Daryl Beall (D) incumbent

Beall faces Republican Tim Kraayenbrink in a top tier race. Beall won a third term last year in old district 25 with 54%, but loses about 900 Democrats this map. He keeps Ft. Dodge and Calhoun County and goes go north into new, redder turf in Pocahontas and Humboldt.  Beall's personal popularity should help overcome the on-paper Republican edge.

Beall had $33,704 on hand on the July 19 report. Kraayenbrink had $8,301 but seems to be spending earlier.

Senate District 7
Registration: D 11385, R 8951, N 9846, total 30261, D +2434
Rick Bertrand (R) incumbent

Bertrand narrowly won a contentious to the point of litigious race in 2010 - litigiousness he's still pursuing all the way to the US Supreme Court - and has always had a target on his back. He even stepped down from leadership to focus on re-election. But he catches a lucky break.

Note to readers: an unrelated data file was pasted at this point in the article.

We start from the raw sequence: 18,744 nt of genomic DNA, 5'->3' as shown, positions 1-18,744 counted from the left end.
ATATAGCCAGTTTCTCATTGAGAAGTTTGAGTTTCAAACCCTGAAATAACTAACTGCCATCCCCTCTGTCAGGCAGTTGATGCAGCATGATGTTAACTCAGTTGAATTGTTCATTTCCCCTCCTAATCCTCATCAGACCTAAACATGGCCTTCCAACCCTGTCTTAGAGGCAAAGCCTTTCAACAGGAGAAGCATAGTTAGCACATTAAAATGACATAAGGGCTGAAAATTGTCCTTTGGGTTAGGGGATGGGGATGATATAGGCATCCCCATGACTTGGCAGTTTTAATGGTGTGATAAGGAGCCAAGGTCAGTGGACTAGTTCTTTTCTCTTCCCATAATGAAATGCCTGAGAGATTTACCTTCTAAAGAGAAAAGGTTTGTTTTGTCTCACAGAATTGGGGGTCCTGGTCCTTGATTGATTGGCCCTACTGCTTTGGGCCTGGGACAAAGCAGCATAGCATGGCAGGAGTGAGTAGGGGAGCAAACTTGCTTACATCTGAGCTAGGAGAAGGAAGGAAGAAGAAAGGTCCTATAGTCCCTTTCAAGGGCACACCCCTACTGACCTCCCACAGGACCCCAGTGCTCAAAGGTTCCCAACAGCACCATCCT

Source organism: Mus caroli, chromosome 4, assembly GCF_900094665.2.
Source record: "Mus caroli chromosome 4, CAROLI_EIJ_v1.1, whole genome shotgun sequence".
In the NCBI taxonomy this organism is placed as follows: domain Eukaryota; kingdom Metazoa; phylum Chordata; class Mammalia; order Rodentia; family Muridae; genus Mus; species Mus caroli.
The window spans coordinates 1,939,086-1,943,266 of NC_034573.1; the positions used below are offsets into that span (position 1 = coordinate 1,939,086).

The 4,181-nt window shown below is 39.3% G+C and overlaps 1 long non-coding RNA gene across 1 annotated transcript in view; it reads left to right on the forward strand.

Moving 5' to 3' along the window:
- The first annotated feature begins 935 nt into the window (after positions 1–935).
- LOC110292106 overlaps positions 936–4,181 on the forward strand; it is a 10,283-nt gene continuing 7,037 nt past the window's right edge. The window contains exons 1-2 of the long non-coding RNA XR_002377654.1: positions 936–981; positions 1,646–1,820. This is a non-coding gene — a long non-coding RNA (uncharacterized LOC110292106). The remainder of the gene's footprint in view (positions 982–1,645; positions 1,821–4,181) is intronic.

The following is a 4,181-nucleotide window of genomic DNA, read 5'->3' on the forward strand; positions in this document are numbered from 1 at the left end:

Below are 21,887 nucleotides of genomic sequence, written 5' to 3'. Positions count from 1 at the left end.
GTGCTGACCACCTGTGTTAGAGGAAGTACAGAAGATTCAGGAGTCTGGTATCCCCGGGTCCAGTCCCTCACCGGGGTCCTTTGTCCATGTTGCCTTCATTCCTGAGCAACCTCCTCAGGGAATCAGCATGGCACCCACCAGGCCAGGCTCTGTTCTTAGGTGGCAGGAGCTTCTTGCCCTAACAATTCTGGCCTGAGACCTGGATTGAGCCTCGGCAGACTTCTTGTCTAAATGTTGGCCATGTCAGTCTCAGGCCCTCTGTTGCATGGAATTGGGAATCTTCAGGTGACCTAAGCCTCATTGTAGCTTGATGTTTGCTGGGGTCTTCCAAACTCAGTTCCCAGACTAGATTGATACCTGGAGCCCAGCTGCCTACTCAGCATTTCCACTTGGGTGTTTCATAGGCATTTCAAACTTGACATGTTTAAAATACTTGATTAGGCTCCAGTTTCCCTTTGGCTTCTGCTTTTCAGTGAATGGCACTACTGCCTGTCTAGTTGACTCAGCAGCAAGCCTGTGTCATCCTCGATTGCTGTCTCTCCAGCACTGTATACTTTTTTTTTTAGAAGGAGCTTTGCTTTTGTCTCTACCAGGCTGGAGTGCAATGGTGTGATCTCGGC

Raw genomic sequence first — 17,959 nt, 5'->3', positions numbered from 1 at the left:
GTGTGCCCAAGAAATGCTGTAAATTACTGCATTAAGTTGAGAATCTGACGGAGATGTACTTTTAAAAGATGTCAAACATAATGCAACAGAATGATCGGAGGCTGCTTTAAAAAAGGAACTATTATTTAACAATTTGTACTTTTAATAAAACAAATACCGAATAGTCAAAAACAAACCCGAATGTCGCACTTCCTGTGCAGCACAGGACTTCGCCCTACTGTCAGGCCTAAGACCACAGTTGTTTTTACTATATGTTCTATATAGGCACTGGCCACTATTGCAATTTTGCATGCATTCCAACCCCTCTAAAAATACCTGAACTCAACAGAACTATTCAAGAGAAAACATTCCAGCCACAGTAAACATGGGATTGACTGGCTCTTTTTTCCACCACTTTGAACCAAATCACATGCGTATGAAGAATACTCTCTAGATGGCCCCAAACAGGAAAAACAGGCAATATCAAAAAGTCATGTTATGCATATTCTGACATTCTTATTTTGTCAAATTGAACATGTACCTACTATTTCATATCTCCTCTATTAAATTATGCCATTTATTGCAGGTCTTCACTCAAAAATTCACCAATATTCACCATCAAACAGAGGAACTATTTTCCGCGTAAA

Democrat Jim France beat Maria Rundquist in a reasonably close but low turnout (599 to 483) primary. But the seemingly clueless Rundquist, apparently convinced she can win, has filed as an independent. Such "sore loser" campaigns are illegal in most states, but not in Iowa. She won't draw many votes, but it won't take many to have an impact. Bertrand won by just 222 votes in 2010 under very similar lines.

Bertrand had a solid $51,646 on hand while France had just $3,575, not much more than Rundquist at $1,858.

Senate District 9
Registration: D 9337, R 14713, N 12201, total 36299, R +5376
OPEN Nancy J. Boettger (R) incumbent, retiring

That was easy: House 18 Rep. Jason Schultz announced here the same day Boettger retired, and drew no primary or general election opposition.

Senate District 11
Registration: D 8514, R 18866, N 13803, total 41241, R +10352
OPEN Hubert Houser (R) incumbent, retiring